Obamacare figures to be a fount of gangster government if and when it is ever fully implemented. Over time it will render us all subjects of the administrative state.
As Secretary of Health and Human Services, Kathleen Sebelius is giving us a preview of coming attractions. Jeffrey Anderson explains:
Not satisfied with the colossal amounts of power that she would acquire under Obamacare if it isn’t repealed, Health and Human Services (HHS) secretary Kathleen Sebelius has issued a 136-page “rule” that will now give her (and her subordinates) largely unchecked power to pass judgment on the prices of health insurance throughout the United States. Notwithstanding the fact that 43 states already regulate and approve health insurance premiums, Sebelius claims that we need an additional, more centralized, protection against insurers’ unseemly “profit motive.” But a far greater threat to the future of American republicanism is posed by the impulse that animates Sebelius and the bulk of the Obama administration: the power motive.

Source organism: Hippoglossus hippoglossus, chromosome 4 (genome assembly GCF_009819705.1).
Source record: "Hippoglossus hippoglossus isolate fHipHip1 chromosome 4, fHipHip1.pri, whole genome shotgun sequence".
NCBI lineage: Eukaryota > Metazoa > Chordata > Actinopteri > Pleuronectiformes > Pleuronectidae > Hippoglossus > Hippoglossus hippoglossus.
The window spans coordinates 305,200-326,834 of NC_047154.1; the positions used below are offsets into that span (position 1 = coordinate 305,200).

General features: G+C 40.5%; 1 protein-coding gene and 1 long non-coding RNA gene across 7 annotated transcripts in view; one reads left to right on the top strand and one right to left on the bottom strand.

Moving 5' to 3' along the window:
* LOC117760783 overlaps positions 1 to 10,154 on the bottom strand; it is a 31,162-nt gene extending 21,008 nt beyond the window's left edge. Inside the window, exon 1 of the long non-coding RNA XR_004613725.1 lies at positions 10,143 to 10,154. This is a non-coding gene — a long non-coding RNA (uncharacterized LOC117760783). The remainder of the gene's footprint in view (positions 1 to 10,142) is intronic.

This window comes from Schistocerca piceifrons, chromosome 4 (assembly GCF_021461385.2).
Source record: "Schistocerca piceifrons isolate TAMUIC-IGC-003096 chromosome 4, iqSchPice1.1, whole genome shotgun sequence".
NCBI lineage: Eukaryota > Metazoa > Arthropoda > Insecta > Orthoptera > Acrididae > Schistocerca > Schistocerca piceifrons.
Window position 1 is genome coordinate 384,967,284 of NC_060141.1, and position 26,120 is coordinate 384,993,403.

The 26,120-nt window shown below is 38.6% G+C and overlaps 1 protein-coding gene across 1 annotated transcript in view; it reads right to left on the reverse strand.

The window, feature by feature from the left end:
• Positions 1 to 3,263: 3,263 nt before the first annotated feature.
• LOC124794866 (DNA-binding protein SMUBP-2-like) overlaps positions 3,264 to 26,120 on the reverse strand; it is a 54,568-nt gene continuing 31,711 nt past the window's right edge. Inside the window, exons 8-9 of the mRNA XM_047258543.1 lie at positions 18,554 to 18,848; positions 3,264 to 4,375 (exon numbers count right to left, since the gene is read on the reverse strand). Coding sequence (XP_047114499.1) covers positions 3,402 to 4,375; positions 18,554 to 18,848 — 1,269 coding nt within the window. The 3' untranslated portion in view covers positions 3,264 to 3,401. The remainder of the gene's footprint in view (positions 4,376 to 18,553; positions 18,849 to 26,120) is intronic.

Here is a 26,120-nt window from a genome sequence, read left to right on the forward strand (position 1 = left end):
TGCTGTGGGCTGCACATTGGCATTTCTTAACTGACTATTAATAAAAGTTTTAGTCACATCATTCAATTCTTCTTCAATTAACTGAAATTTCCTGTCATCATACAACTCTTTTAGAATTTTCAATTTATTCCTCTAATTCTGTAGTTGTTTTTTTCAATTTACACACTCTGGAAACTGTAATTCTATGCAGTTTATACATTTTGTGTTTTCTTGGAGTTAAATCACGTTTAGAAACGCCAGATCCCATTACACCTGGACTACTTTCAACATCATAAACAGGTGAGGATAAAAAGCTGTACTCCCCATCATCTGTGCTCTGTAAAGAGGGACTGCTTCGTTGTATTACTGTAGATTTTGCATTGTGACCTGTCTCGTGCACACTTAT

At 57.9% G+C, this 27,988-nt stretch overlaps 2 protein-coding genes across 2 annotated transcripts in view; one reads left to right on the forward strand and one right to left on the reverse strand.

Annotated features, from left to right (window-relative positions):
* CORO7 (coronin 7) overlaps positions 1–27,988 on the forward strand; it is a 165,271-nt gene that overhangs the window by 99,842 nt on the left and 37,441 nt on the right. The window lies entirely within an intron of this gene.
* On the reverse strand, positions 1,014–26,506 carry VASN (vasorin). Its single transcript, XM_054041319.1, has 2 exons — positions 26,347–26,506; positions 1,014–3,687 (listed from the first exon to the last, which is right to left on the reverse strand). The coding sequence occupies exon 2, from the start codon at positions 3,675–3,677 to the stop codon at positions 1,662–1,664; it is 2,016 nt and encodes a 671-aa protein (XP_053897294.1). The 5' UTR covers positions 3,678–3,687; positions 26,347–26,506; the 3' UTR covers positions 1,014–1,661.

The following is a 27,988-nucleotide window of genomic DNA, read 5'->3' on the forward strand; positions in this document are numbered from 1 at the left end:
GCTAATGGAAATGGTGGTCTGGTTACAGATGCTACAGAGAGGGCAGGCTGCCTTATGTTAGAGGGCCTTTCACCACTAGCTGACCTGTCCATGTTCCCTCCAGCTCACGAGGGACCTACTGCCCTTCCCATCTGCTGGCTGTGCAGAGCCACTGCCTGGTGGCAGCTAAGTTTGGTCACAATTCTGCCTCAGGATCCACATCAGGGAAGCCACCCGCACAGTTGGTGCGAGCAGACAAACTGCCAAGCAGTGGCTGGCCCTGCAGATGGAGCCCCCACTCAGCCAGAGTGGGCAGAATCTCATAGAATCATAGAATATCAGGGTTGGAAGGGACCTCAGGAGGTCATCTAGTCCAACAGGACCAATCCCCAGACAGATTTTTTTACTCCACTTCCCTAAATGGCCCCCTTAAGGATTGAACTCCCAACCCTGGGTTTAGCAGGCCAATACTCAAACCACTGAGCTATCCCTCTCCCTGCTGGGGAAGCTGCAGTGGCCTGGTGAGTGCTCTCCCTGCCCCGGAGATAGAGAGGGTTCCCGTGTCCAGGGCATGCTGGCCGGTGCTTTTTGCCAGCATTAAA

It’s staggering that one person would think that she should ultimately get to decide what a product, which Obamacare would soon require all Americans to purchase, should cost. Moreover, the Wall Street Journal writes that Sebelius’s “rule” marks “an effort to end-run Congress, which by some miracle declined to give HHS the formal legal authority to explicitly block premium increases, despite a direct appeal from President Obama.” Not having been granted that formal power, “Ms. Sebelius is creating by regulatory fiat larger de facto powers to achieve the same end.”
The linked Wall Street Journal editorial concludes: “Politicized rate-setting is the new reality of the U.S. health insurance market, not that consumers will in any way benefit.”
Anderson also links to Charles Kesler’s Claremont Review of Books editorial. Kesler writes of Obamacare’s administrative regime:
Faster than one might think, a government of equal laws turns into a regime of arbitrary privileges.
A “privilege” is literally a private law. When law ceases to be a common “standard of right and wrong” and a “common measure to decide all controversies,” then the rule of law ceases to be republican and becomes despotic. Freedom itself ceases to be a right and becomes a gift, or the fruit of a corrupt bargain, because in such degraded regimes those who are close to and connected with the ruling class have special privileges.
Anderson concludes that Obamacare leads to “the politicizing of health care, the compromising of liberty, and the debilitating consolidation of power in the hands of the unelected few.”
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